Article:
By Chris Hendrickson, Monitor
Monroe resident and Snohomish County Sheriff’s Office Detective Sgt. James Upton was one of two candidates interviewed for the position of Snohomish County Sheriff on June 25.
Upton and his opponent, Captain Ty Trenary, also of the Snohomish County Sheriff’s Office, interviewed before the Snohomish County Council, who announced their decision to appoint Trenary, a 22-year sheriff’s office veteran, as the new interim Sheriff on July 1. Both candidates are planning to run in the 2014 and 2015 elections.
The position was vacated by former Sheriff John Lovick on June 3. Lovick transitioned out of the Sheriff’s office to become Snohomish County Executive, filling the position vacated by Aaron Reardon.
After his interview, Upton had been hopeful.
“Maybe they saw that I am the guy that really needs this job because I really and truly do have that burning desire to make a difference,” said Upton.
Now Upton is looking forward to running in next year’s special election. The 2014 election will determine who will serve out the remaining year of the current term. There will then be a regular election in 2015 for the next four-year term.
“I felt honored to be included in the selection process for the Snohomish County Sheriff’s position,” said Upton. “While the outcome is not exactly like I would have preferred, the county council has made a decision I feel that was within the process. I congratulate Sheriff Trenary on his appointment and look forward to the reconstruction process of the Sheriff’s office and operations.”
County council stated in their July 1 press release that they felt both candidates were “strong.”
“It was a difficult decision as both individuals brought a wealth of knowledge and experience to the process, albeit from different backgrounds,” said Sky Valley councilmember Dave Somers in the press release. “From our discussions with the candidates it became clear that both are dedicated to helping the department move forward while maintaining its position as one of the finest law enforcement agencies in the state.”
Upton served for over 21 years in the United States Navy. He left for boot camp in 1977, when he was 17 years old. He completed several programs while in the Navy, including submarine, surface and aviation warfare, becoming Master Chief in 18 years, a relatively short amount of time. He received his Bachelor of Science degree at George Washington University.
“As I got farther up the chain of command, and I started getting responsible for more and more people; that’s where I truly found my love,” said Upton, reflecting on his military career. “It’s not about what I can get from you; it’s about what I can do for my people.”
Upton’s shift into law enforcement came naturally to him.
“I had always wanted to do police work,” said Upton.
Stationed in Everett as Command Master Chief at the Naval Branch Medical Clinic, Upton saw an ad in the paper for a law enforcement reserve program for the city of Snohomish. He signed up, at times volunteering in between 30 and 40 hours per week.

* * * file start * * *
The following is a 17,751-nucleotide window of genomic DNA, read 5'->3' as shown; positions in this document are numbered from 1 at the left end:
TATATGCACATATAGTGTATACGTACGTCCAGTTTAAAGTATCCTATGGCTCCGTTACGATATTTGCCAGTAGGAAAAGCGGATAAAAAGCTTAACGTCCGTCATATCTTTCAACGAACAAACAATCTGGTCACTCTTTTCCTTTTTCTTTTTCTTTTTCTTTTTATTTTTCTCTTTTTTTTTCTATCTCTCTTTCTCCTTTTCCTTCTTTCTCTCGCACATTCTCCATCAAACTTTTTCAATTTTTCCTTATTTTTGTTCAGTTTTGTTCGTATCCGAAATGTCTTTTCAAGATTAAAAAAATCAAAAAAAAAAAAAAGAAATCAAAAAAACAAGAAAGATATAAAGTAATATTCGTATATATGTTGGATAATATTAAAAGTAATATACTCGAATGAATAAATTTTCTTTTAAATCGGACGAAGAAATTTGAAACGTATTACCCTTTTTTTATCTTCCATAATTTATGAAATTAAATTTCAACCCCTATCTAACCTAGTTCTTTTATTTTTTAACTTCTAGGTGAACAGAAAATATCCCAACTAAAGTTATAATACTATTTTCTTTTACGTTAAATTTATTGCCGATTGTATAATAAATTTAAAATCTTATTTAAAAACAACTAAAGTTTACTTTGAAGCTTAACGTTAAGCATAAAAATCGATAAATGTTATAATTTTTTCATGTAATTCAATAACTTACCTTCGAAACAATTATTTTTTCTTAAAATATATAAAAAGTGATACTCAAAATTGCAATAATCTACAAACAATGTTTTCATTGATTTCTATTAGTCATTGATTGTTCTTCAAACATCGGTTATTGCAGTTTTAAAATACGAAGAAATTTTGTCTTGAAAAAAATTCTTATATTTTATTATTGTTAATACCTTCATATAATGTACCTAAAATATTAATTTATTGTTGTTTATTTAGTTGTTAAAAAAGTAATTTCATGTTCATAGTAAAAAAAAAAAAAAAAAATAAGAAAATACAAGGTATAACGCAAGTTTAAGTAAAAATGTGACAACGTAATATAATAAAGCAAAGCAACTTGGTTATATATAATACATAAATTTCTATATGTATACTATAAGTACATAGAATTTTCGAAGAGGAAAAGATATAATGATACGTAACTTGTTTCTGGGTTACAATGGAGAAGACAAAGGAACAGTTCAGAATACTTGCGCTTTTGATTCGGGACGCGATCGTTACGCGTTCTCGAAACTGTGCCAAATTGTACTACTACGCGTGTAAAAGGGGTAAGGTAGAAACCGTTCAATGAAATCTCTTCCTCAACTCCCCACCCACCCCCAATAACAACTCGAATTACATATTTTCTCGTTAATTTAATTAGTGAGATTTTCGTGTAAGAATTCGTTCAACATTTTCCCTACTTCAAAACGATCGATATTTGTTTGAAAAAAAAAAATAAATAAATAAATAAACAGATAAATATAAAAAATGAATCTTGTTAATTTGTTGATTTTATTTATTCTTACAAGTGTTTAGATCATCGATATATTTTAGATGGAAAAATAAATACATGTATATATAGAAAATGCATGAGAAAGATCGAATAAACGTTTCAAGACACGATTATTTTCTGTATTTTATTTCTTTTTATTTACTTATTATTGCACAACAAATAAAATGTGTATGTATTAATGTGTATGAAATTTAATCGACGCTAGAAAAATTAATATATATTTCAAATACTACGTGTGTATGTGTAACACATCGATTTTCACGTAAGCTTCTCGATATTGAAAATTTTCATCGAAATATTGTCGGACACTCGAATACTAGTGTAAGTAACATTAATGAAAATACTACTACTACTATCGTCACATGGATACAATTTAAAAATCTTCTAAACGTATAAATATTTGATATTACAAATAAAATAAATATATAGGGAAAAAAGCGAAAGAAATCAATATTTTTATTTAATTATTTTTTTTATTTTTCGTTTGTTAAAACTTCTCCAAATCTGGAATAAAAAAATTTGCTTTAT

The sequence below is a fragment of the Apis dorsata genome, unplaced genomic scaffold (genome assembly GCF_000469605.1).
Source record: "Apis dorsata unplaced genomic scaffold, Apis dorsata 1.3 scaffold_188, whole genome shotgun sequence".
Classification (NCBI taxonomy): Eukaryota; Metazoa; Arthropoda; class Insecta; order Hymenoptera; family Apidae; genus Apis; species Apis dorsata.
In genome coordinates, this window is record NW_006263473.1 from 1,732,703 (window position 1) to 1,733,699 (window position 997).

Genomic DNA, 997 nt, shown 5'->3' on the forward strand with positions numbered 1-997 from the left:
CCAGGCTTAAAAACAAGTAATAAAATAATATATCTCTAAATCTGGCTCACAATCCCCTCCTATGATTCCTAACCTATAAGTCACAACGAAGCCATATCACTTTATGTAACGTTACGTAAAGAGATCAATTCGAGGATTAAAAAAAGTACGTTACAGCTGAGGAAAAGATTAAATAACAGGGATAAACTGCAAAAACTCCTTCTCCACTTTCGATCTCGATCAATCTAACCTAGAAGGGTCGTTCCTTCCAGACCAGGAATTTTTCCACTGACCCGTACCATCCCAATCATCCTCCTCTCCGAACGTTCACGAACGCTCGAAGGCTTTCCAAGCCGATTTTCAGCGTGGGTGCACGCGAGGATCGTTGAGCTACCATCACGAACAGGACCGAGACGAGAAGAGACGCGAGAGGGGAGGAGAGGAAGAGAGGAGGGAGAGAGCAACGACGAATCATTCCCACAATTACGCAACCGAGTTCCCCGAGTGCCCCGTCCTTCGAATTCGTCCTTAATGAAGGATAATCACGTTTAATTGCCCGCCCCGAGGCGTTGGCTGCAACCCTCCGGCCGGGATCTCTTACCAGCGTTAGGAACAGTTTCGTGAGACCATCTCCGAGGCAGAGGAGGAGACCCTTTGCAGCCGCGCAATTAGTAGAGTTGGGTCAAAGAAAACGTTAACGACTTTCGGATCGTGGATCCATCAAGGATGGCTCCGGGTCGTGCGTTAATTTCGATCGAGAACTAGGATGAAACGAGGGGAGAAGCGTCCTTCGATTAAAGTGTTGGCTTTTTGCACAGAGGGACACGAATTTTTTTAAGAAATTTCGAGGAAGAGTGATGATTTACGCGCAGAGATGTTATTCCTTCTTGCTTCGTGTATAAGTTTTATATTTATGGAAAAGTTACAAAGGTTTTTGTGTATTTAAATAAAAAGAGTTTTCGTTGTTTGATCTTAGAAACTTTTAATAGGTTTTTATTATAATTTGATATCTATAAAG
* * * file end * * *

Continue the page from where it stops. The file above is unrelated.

“I just loved it,” said Upton.
This eventually inspired him to retire from the Navy and seek out police work full-time, going to work for the city of Snohomish Police Department, where he achieved the rank of sergeant after two years of employment.
Upton worked for the city of Snohomish for over three years before transitioning over to the Snohomish County Sheriff’s Office in 2002. Since working at the Sheriff’s office, Upton has worked south county, east county, been a contract officer for the city of Gold Bar, and has been a patrol sergeant for both east and south county.
Upton has received two certificates of merit during his time at the Sheriff’s office. One of these was for organizational development, where he was recognized for his extensive work in recruiting, hiring and training new police officers.
The other certificate of merit was for his work during an active shooter situation in Index. Upton successfully disarmed a suspect who had fatally shot a neighbor.
He is currently a detective sergeant out of the south precinct in Mill Creek where he works in property crimes and supervises other detectives. Upton examines all aspects of property crimes including theft, shoplifting, malicious mischief, fraud and residential burglaries. He has recently spearheaded an action plan designed to reduce residential burglaries in the south county by 10 percent.
Upton has been married for 33 years, has two daughters, and enjoys spending time with his grandchildren.
He feels that people are the greatest asset to any organization.
“John Lovick used to say that the Snohomish County Sheriff’s Office is the face of county government, and I believe it,” said Upton.
Upton’s concern is with the health of the Sheriff’s office, feeling that the healthier the Sheriff’s office is, the better equipped the deputies will be at doing their job, resulting in an increased ability to effectively care for the citizens of Snohomish County.
“The citizens must remain our focus and the improvement in morale and esteem of the department will only serve to improve our collective levels of safety. Once again I thank the cou